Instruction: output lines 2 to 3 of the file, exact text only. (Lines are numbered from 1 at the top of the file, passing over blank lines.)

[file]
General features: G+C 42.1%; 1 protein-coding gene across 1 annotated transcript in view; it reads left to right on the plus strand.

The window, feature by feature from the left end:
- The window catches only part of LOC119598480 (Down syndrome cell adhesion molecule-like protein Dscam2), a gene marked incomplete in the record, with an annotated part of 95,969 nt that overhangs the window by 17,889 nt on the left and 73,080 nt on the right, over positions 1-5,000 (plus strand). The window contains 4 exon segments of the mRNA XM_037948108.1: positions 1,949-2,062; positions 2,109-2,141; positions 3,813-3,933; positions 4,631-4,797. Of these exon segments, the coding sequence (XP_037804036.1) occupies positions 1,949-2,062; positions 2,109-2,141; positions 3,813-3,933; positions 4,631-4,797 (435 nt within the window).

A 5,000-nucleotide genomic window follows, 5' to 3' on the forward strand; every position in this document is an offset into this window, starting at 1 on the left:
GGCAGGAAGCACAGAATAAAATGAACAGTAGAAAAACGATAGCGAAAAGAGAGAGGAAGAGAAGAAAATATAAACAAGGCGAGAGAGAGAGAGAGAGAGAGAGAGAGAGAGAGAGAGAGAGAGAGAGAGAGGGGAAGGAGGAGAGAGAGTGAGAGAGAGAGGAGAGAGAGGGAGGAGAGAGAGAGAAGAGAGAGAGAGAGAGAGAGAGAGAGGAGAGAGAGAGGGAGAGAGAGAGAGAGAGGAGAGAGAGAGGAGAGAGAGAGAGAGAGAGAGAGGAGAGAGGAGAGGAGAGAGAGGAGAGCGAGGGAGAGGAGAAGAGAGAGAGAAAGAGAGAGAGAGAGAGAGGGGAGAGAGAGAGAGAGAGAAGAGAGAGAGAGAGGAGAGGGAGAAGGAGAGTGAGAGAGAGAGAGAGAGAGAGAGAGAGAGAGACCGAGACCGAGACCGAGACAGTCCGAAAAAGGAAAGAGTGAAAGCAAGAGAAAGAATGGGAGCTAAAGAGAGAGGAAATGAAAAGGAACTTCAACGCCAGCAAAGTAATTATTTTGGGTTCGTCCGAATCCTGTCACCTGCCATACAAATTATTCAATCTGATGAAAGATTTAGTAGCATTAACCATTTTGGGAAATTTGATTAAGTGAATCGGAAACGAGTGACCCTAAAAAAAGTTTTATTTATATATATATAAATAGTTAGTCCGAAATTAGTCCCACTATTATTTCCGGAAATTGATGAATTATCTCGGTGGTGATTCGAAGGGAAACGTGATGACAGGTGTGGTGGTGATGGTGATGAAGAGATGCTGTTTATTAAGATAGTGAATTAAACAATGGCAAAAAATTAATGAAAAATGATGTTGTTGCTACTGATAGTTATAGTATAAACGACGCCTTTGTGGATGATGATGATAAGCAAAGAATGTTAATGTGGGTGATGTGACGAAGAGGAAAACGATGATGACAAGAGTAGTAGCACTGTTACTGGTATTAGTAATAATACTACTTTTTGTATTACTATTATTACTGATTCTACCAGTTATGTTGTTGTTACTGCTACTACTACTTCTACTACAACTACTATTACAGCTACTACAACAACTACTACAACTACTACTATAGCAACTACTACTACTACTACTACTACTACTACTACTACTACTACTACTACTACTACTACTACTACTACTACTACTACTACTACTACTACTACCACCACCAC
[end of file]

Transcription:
The window, feature by feature from the left end:
- The window catches only part of LOC119598480 (Down syndrome cell adhesion molecule-like protein Dscam2), a gene marked incomplete in the record, with an annotated part of 95,969 nt that overhangs the window by 17,889 nt on the left and 73,080 nt on the right, over positions 1-5,000 (plus strand). The window contains 4 exon segments of the mRNA XM_037948108.1: positions 1,949-2,062; positions 2,109-2,141; positions 3,813-3,933; positions 4,631-4,797. Of these exon segments, the coding sequence (XP_037804036.1) occupies positions 1,949-2,062; positions 2,109-2,141; positions 3,813-3,933; positions 4,631-4,797 (435 nt within the window).